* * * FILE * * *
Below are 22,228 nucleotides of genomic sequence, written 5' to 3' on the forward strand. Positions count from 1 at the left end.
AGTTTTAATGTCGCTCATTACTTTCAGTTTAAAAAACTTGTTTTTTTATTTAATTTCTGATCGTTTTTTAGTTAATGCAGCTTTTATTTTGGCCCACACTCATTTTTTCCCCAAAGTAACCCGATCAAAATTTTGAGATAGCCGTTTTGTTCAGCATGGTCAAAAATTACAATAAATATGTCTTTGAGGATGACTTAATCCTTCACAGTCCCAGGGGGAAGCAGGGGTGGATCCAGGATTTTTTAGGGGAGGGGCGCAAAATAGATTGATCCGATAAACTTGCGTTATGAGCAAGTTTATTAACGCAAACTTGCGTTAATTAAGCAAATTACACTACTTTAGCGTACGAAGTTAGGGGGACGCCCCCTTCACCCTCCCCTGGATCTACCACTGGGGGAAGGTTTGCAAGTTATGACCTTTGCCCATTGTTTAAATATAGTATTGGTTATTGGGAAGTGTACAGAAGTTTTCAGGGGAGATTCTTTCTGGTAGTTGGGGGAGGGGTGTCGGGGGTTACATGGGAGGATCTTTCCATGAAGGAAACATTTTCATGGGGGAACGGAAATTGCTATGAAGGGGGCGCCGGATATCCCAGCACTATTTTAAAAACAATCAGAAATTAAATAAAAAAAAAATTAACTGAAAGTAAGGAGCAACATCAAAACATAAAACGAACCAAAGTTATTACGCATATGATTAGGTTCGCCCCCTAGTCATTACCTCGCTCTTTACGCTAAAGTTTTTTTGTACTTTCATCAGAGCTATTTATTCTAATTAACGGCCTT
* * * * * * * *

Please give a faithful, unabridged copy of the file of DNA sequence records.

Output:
Below are 22,228 nucleotides of genomic sequence, written 5' to 3' on the forward strand. Positions count from 1 at the left end.
AGTTTTAATGTCGCTCATTACTTTCAGTTTAAAAAACTTGTTTTTTTATTTAATTTCTGATCGTTTTTTAGTTAATGCAGCTTTTATTTTGGCCCACACTCATTTTTTCCCCAAAGTAACCCGATCAAAATTTTGAGATAGCCGTTTTGTTCAGCATGGTCAAAAATTACAATAAATATGTCTTTGAGGATGACTTAATCCTTCACAGTCCCAGGGGGAAGCAGGGGTGGATCCAGGATTTTTTAGGGGAGGGGCGCAAAATAGATTGATCCGATAAACTTGCGTTATGAGCAAGTTTATTAACGCAAACTTGCGTTAATTAAGCAAATTACACTACTTTAGCGTACGAAGTTAGGGGGACGCCCCCTTCACCCTCCCCTGGATCTACCACTGGGGGAAGGTTTGCAAGTTATGACCTTTGCCCATTGTTTAAATATAGTATTGGTTATTGGGAAGTGTACAGAAGTTTTCAGGGGAGATTCTTTCTGGTAGTTGGGGGAGGGGTGTCGGGGGTTACATGGGAGGATCTTTCCATGAAGGAAACATTTTCATGGGGGAACGGAAATTGCTATGAAGGGGGCGCCGGATATCCCAGCACTATTTTAAAAACAATCAGAAATTAAATAAAAAAAAAATTAACTGAAAGTAAGGAGCAACATCAAAACATAAAACGAACCAAAGTTATTACGCATATGATTAGGTTCGCCCCCTAGTCATTACCTCGCTCTTTACGCTAAAGTTTTTTTGTACTTTCATCAGAGCTATTTATTCTAATTAACGGCCTT